The New Belgium tour runs 1 1/2 hours. I can't for certain remember my tour guide's actual name (I want to say...Mike?), but he definitely goes by Party Grandpa. So, keep an eye out for him in the Liquid Center or on a tour if you make it there. The production facility is immaculate. The tour features 3 different tasting spots and tends to utilize those spots to tell the story of the founders, Jeff Lebesch and Kim Jordan, rather than spend tons of time recapping how the beer gets made. Which, to Party Grandpa's point, tends to be a fairly universal process. It's all just a matter of scale. At one tasting point, I finally got a chance to try out The Hemporer, an HPA (Hemp Pale Ale?) which has generated a ton of buzz since it's debut recently. It wasn't bad, but the hemp notes tend to not necessarily be my favorite when they pop up in pales, and this one has those notes turned up to 11. The 4 ounce pour I had was more than sufficient. They also offered us a pour of their flagship beer Fat Tire and a choice of a Belgian Dubbel or their long-time sour offering, La Folie.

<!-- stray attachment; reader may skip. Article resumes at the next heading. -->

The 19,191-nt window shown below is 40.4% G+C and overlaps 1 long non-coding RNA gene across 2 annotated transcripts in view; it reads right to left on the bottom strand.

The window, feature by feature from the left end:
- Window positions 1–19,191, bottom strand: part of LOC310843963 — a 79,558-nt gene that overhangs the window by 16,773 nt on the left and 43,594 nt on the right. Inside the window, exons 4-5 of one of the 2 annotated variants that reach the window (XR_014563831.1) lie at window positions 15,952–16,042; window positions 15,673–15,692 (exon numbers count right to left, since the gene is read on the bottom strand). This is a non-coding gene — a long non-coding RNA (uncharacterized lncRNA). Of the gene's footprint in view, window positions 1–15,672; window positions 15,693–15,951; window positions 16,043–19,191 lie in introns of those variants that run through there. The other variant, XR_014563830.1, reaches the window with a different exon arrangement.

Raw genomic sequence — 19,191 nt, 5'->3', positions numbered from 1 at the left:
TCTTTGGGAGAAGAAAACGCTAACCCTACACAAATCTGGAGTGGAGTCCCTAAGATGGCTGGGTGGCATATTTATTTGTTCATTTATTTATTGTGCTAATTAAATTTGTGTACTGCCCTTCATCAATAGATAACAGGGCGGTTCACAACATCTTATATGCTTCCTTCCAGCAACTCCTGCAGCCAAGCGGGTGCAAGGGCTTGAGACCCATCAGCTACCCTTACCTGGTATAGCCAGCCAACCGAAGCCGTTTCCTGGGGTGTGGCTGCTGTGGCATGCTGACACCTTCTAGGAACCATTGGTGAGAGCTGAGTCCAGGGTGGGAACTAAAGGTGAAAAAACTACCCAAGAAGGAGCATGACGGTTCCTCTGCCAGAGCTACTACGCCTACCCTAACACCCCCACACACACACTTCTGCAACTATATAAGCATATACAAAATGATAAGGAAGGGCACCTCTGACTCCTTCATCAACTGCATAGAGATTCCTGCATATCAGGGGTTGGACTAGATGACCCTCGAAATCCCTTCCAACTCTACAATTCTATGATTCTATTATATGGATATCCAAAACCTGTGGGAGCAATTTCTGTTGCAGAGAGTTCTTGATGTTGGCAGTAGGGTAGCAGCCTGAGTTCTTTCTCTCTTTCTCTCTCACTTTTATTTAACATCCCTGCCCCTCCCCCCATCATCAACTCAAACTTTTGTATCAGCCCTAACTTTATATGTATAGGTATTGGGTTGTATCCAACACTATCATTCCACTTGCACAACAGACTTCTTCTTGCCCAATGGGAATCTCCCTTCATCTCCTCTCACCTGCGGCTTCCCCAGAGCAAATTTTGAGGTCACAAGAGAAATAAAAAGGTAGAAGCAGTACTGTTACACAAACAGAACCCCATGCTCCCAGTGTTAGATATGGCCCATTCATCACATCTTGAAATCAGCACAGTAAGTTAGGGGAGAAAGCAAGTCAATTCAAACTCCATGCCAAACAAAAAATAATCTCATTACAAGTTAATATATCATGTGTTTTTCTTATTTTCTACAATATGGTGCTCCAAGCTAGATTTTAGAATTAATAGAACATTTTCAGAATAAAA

Next time: Friday night at Highland and Saturday afternoon on South Slope!

Beers in Review: From the Big Boys of Craft Beer

Today's BiR offerings will come from two of the most widely available craft breweries: New Belgium Brewing Company and Boston Beer Company (aka Samuel Adams).

We lead off with New Belgium's Citradelic Tangerine IPA, which comes in at 6% ABV and 50 IBU. The name says it all, as Citradelic brings the fruit through the use of Citra, Mandarina Bavaria, Galaxy, and Azacca (along with a half-dozen other varietals) hops and tangerine peel to infuse orange, orange candy, and grapefruit notes into this IPA. I personally also got a significant amount of grassy hop notes, along with just a hint of pine. The IPA pours a crystal clear orange-gold color, and I also found a mildly juicy mouthfeel and a medium-heavy body within this beer. This is quite the nice citrusy, fruity IPA. If that is up your alley, find this Citradelic IPA.

Next up is Sam Adams' Hopscape, which was, unfortunately, the substitute for the kicked keg of Bell's Hopslam. But such is the curse of supply and demand. Officially deemed a wheat ale, Hopscape pours a moderately hazy yellow-gold color, and comes it 5.5% ABV and 30 IBU. It's the Sam Adams winter seasonal, but to me it plays more like a spring beer. I got a whole bunch of prominent grassy and wild/dandelion green notes. I got less of pine, citrus, and a little bit of funk. It was a decent beer, and fairly good for Sam Adams. I could have used more of the lesser notes to make a little more complex ale.



Beers in Review: Crossing Beer and Ice Cream